The Zambezi River below Victoria Falls boasts one of the most spectacular whitewater sections in the world. Meandering unassumingly in flat braids above the Falls, the Zambezi hosts a plethora of African wildlife, drawing high-­brow tourists from around the world to the surrounding national park, Mosi-­oa­-Tunya. As the river drops 100 meters over Victoria Falls, it enters the Batoka Gorge, and the beginning of the whitewater section. Thankfully, the "Smoke that Thunders" guards the Gorge from most of the wildlife above – only small crocodiles are seen sunbathing at water level, so you can focus on the whitewater.

Emerging from the mist of Victoria Falls are rapids Minus 2 and Minus 1, two class V’s that some paddlers seek for extra credit. A short paddle up the flat pool above #1 arrives you at the Minus rapids, and provides a spectacular view, whether or not you want to test your skills on the whitewater.

Chris Doyle-Kelly amongst the Minus Rapids on the Zambezi River

Chris Doyle-Kelly amongst the Minus Rapids on the Zambezi River

Beyond these rapids, and excepting #9, the rest of the Zambezi is a warm, friendly, big water playground.

Playboating on the Zambezi River

Playboating on the Zambezi River

In fact, the most technically difficult move is the ferry out of the put-­in eddy, at #1. Downstream, #2 provides a great surf wave at many flows. Bungee jumpers scream and holler from the Zimbabwean­-Zambian Bridge (the Zambezi near Livingstone, Zambia, divides the countries of Zimbabwe and Zambia) above you as you enjoy long rides and an easy walk to catch it again. Catch-­on­-the-­fly waves, swirling eddy lines, big boils, and mile-­high waves trains pull you further downstream.

The characteristic of Batoka Gorge makes for interesting logistics. The 1000 foot descent, and resulting ascent, along with dirt-­cheap labor prices, have created a porter culture fueled by neighboring villages. For a small fee, porters earn their living carrying kayaks, rafts, and overnight gear into and out of the Gorge. Both porters and drivers know the commonly used take­outs below #1, of which there are many. A full day ends at #25, about 17 miles downstream, but other take­outs include #7, #10, and #14, all on the Zambian side (a Zimbabwean vacation, based out of Victoria Falls, is equally doable; the author of this article, however, based his trip out of Livingstone, and became familiar with the logistics of the Zambian side).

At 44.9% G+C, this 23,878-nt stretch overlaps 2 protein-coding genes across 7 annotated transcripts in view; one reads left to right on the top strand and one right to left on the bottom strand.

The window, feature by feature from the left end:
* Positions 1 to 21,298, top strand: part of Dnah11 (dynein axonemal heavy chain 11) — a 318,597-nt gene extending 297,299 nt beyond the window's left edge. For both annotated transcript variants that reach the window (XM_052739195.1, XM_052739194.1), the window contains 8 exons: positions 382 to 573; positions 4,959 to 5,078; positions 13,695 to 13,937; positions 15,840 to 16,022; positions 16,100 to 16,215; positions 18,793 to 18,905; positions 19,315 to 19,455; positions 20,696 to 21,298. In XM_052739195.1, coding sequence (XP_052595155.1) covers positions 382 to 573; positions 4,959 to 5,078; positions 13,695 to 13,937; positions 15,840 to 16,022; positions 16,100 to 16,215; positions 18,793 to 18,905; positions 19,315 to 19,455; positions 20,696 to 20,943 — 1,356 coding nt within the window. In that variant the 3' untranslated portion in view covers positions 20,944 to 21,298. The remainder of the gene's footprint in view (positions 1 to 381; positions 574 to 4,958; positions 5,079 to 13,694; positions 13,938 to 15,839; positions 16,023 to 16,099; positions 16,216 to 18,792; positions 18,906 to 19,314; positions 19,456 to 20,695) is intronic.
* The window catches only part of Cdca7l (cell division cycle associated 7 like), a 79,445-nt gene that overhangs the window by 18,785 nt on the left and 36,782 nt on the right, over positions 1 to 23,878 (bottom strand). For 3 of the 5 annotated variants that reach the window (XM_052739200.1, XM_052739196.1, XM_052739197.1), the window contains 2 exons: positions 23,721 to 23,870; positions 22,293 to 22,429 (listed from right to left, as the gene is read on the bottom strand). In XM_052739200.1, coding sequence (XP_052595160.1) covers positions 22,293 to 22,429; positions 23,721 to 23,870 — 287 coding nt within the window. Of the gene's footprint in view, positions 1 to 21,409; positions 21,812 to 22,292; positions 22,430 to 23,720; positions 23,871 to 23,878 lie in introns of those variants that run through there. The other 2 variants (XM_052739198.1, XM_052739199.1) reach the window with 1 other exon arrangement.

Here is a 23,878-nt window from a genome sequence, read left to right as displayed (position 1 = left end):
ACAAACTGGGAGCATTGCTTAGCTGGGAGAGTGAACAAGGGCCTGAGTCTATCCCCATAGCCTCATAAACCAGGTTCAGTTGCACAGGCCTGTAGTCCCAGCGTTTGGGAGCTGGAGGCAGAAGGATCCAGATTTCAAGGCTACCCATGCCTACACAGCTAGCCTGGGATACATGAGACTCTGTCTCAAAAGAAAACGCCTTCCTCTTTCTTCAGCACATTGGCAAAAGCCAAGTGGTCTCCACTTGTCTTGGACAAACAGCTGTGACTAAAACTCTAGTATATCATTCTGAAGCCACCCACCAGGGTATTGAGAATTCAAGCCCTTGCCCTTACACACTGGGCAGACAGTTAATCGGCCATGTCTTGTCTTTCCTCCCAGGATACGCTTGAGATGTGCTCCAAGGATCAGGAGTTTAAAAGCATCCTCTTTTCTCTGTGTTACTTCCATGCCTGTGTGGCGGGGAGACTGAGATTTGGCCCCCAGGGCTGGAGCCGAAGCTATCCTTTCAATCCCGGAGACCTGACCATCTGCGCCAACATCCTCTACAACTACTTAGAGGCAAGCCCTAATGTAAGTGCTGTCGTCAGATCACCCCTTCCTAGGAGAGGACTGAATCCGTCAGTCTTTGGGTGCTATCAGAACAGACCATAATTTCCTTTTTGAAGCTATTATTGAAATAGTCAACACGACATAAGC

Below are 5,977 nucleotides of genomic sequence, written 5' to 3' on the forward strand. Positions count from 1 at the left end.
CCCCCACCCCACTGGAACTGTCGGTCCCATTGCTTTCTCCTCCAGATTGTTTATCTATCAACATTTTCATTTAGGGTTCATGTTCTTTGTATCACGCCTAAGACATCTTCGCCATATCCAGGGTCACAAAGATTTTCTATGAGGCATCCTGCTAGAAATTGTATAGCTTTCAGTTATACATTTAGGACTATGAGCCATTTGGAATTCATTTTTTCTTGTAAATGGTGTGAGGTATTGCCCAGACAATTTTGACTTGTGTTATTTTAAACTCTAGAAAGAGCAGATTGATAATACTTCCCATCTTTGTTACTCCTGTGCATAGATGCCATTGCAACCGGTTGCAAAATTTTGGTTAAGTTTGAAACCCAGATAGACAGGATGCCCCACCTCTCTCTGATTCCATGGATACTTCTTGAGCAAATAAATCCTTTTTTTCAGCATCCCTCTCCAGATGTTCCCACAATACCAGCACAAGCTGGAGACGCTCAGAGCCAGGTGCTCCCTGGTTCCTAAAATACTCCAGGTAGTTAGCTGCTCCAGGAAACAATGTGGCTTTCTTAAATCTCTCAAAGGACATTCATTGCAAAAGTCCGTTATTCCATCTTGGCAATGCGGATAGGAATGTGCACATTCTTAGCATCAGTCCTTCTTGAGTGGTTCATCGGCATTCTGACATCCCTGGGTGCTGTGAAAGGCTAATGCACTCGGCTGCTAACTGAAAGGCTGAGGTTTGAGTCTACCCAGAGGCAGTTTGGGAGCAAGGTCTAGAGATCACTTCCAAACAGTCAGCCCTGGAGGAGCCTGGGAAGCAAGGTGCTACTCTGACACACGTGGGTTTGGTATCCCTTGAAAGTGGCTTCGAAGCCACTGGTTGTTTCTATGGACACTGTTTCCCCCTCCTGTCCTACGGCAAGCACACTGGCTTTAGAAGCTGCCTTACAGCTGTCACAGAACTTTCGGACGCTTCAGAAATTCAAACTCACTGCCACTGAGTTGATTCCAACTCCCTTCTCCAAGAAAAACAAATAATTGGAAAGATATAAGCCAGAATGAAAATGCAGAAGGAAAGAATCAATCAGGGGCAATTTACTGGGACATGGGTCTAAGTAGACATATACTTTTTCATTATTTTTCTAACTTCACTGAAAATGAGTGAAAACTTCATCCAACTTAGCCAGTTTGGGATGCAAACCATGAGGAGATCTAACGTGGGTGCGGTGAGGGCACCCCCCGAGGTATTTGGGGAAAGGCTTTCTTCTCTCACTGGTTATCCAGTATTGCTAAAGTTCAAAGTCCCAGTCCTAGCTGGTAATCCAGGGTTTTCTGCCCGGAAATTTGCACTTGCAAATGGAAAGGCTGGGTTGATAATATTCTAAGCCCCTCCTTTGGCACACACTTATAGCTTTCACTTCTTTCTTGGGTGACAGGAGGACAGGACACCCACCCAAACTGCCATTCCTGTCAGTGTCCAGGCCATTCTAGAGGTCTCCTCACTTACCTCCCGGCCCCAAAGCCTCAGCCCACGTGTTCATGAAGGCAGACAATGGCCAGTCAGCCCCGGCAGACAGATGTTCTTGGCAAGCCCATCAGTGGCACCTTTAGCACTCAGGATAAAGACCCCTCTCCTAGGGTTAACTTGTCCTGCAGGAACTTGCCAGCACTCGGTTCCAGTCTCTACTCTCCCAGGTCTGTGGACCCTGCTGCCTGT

Furthermore, for a stay of any extended period of time, an overnight trip further down the Gorge is highly recommended.

Downstream of #25, hidden gems like this surf wave at Narrows 4 await

Downstream of #25, hidden gems like this surf wave at Narrows 4 await

Not only do the rapids below #25 continue at high quality, if not lower frequency, big, runnable rapids and surf waves await downstream. Two rapids in particular, Lower Moemba and Dam Site, are impressive to behold, and commonly portaged. The latter, as the name implies, could one day be the location for an inundating, devastating dam. Learn more at The Bakota Dam on Facebook.

Trip Highlights

Mile 0: Put-in below Victoria Falls in Mosi­-oa-­Tunya National Park. The first two rapids are known as Minus One and Minus Two and only run by the best kayakers.

The Minus Rapids and Victoria Falls on the Zambezi River

The Minus Rapids and Victoria Falls on the Zambezi River

Mile 17: Take-out below Rapid #25 or continue downstream for a multi-day trip on the Zambezi.

Mile 18.5: Closed Season and Open Season are technical rapids at lower flows.

Mile 28: Chimamba (V) is a challenging drop, especially at higher flows. Below here are Upper and Lower Moemba, the latter of which is normally portaged.

Mile 31: The Chinongo River enters and signals the location of a proposed hydroelectric dam. Just downstream Chibongo Falls (VI) is a mandatory portage on the right.

Mile 40: The Kalamba River

Mile 78: Take-out at the Matetsi River confluence.

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